Wednesday, June 29, 2016
Dept of Labor: Volunteers who Provide a Benefit to Organization Are Employees, Must Be Paid Minimum Wage
A church encourages its parishioners to volunteer for a fundraiser. More than 100 individuals heed the call and volunteer their time: some a few hours, some much more. The Department of Labor then sues for violations of federal labor law for failing to pay the workers—who DOL considers “employees”—a minimum wage as required by the Federal Labor Standards Act (FLSA).
Sound unlikely? Well, this exact scenario is playing out in Ohio in the case of Perez v. Cathedral Buffet. Ernest Angley, of televangelism infamy, runs a church and a buffet restaurant. According to court papers, the restaurant is organized as a for-profit organization owned entirely by the church, although the restaurant does not make and has not made a profit. Parishioners volunteer for the buffet—sometimes sporadically, sometimes regularly. 105 of the would-be employees signed affidavits indicating that they did not receive any economic advantage from volunteering, and they volunteered for the sense of community the opportunity provided. Department of Labor has sued Cathedral Buffet and the Ernest Angley for years of failing to pay volunteers.
In response to the argument that the volunteers do not need to be paid a minimum wage, the Department of Labor has taken the following position:
But even if the volunteers did not expect compensation, they certainly did not work solely for their own purpose or pleasure, without immediate benefit to the Buffet. Former Church member Roadman declared that she felt pressure to volunteer. (Roadman Decl. ¶6.) And although the Employers claim the volunteers received a “sense of community” or “satisfaction,” the benefit to them was vastly outweighed by the benefit received by the Buffet. The Buffet actively sought out volunteers to help staff the Buffet, and Angley even admitted that the use of volunteers was a cost-saving measure. (Angley Dep. 35:7-36:11, 50:21-25.) And unlike in Portland Terminal, the Buffet’s workers are not being trained or otherwise working under the close scrutiny of paid employees.
The Buffet cannot rely on the goodwill of the Church members to provide labor that would otherwise be done by paid employees and be compensable under the Act. And the Buffet cannot pressure individuals into providing free labor, then shield itself from FLSA liability under the guise of the Church’s religious mission.
In other words, DOL’s legal position seems to be that an organization MUST pay minimum wage to volunteers as employees if it 1) asked the individual to volunteer and 2) it receives a benefit from those volunteers. If this is the standard, then a lot of organizations are in trouble. After all, a lot of organizations depend on appeals to religious or moral duty to convince people to volunteer. And while some charities likely tolerate volunteers even if they don’t add value, many organizations depend on volunteers to make their operations successful. (Earlier in the case, DOL took the position that it was impossible to "volunteer" for a for-profit enterprise, although its latest briefing appears to have abandoned this position, which had been rejected by several other courts.)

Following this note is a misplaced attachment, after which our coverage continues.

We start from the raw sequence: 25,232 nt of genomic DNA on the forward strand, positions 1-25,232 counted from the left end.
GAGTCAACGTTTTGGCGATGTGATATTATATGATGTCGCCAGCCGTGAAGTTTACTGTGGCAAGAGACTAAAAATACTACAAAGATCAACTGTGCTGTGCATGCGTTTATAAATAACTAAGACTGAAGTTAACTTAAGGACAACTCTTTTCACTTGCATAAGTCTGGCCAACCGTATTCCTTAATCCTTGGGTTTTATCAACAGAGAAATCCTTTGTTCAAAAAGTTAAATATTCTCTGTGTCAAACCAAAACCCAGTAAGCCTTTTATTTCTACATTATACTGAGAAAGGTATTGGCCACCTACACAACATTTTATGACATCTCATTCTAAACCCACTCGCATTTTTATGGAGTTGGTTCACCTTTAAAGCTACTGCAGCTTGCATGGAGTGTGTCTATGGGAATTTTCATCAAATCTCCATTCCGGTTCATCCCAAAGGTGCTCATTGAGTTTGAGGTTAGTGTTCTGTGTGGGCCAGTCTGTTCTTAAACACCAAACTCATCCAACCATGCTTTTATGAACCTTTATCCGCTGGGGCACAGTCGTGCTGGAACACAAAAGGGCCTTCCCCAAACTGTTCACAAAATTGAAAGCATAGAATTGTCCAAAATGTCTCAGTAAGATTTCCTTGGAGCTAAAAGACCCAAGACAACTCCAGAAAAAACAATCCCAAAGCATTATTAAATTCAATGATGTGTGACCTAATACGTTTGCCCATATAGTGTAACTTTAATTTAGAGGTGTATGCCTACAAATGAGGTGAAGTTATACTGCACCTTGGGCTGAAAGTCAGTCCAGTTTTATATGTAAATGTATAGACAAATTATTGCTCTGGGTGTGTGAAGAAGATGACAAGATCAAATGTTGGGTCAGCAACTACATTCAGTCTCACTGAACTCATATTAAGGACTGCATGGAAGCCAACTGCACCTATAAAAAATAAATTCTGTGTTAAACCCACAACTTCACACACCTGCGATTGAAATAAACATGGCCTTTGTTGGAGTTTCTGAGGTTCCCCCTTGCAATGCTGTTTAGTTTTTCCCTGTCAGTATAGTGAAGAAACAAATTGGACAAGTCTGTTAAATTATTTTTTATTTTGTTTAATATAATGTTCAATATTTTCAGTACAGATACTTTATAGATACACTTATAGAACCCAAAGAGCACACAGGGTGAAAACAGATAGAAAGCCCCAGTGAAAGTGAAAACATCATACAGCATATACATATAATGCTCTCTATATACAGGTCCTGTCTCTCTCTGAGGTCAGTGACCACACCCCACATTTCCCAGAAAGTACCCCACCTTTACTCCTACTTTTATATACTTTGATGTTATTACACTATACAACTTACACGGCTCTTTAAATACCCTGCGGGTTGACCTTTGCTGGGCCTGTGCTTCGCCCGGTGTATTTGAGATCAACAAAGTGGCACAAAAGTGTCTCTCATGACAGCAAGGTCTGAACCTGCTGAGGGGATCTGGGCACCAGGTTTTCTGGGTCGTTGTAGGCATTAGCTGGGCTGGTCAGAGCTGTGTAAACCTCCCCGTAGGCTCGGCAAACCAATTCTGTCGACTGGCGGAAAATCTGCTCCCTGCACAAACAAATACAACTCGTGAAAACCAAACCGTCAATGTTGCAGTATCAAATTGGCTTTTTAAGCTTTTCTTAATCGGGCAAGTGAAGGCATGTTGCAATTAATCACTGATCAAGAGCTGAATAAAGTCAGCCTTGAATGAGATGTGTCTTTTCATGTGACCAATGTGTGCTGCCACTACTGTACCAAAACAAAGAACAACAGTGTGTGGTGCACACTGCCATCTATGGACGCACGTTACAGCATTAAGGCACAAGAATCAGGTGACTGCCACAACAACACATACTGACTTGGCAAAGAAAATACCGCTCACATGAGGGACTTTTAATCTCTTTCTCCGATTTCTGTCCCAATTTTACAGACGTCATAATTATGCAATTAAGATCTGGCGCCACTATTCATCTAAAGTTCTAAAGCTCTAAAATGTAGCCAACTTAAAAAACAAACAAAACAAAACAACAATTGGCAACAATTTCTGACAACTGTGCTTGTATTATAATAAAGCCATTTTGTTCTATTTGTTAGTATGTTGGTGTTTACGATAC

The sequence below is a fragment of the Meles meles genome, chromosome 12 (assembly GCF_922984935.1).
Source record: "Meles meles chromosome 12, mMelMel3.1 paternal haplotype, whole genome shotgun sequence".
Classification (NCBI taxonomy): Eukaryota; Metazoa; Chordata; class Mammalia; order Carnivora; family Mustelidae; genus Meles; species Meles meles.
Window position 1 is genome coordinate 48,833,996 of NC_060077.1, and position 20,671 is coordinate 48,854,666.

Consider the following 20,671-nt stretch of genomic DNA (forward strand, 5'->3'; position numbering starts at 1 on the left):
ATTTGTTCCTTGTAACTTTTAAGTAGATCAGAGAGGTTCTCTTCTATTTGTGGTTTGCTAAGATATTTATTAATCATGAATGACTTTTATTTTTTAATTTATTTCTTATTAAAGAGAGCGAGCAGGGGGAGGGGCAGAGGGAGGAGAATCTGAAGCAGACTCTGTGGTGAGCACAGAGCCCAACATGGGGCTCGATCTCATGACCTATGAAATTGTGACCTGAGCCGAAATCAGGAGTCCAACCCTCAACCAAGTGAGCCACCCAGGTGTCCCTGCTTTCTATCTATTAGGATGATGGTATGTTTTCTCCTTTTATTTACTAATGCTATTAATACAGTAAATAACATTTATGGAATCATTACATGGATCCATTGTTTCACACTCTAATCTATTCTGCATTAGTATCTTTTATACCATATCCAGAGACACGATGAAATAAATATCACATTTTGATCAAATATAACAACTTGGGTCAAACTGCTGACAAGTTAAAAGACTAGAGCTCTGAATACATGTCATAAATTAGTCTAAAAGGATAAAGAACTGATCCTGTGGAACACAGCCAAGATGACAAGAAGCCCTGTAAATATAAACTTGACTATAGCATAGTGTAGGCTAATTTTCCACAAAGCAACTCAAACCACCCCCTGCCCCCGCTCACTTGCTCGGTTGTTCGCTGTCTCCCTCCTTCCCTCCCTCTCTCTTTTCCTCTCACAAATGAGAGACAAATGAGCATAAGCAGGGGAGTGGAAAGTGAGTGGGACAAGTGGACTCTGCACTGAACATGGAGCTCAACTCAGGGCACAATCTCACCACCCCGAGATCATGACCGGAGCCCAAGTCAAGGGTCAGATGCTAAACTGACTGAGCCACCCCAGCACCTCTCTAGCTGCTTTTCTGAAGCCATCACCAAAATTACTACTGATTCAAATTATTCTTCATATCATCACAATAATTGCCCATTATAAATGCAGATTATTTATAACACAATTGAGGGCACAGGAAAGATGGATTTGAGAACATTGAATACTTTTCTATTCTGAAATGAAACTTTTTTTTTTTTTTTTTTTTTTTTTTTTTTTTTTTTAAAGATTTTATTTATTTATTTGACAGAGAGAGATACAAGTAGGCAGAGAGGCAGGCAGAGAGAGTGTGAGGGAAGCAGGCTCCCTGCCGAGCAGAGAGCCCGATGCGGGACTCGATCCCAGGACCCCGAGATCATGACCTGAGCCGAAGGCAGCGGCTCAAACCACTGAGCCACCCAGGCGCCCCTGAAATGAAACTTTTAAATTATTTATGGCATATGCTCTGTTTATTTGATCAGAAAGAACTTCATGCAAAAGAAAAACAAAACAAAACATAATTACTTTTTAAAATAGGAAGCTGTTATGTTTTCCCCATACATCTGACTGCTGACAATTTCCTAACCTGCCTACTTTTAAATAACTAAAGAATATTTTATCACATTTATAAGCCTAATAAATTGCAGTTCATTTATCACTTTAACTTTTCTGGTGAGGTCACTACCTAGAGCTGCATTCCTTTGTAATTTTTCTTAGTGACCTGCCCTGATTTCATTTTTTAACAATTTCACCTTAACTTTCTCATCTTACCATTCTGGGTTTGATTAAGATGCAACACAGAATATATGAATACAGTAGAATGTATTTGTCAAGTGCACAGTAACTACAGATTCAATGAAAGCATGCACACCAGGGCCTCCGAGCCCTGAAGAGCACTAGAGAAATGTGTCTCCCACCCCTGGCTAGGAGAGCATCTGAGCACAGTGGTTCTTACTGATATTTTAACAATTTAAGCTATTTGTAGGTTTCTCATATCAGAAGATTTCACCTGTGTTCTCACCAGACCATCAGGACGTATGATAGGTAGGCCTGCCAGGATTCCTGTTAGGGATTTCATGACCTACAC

Can Labor’s position possibly be right? Well… probably not, but maybe:
June 29, 2016 in Federal – Judicial | Permalink | Comments (4)
Thursday, June 23, 2016
For Purpose Law Group: Origins of Ban on Political Electioneering for 501(c)(3) Organizations
With the election season coming up (errr, well underway), the ban on 501(c)(3) tax-exempt organizations supporting or opposing a candidate for political office will no doubt be cited, critiqued, and misunderstood by countless pundits and nonprofits. For Purpose Law Group has a blog post tracing its interesting history:
First, the total ban on political campaigning for 501(c)(3) charities was offered as a last-minute, “non-germane” amendment to the massive new Internal Revenue Code; and, second, Senator Johnson’s rationale was based on a significantly incorrect characterization of the 1934 lobbying restriction.
June 23, 2016 in Federal – Legislative | Permalink | Comments (0)
Monday, June 20, 2016
State Attorneys General Urge Caution When Donating in Response to Orlando Massacre with UPDATE
Anticipating an uptick in charitable giving, some state Attorneys General (e.g., Indiana and Ohio) urge caution before donating to charity, and supply the following tips:
- Evaluate charities using information from AG offices, IRS filings, and other resources such as Charity Navigator* (UPDATE: see below) or Guidestar
- Beware of sham charities & look-alike sites: some appeals will use similar names to well-established nonprofits
- Be cautious of newly-formed charities: may lack the experience to properly or effectively handle donations
- Investigate how your donation will be used: look for destination of funds and what percentage will benefit specific charitable purpose
- Stay away from crowdfunding or peer-to-peer fundraising: state law typically prohibits soliciting donations on behalf of a charity without charity's prior consent
It is good to be prudent, but do these consumer alerts discourage charitable giving? Are there any tips that you would add or eliminate to the list? (Note that these "tips" go beyond law and offer the Attorney Generals' views on best practices for charity, without distinguishing between law and opinion, the latter of which might not be shared by everyone.)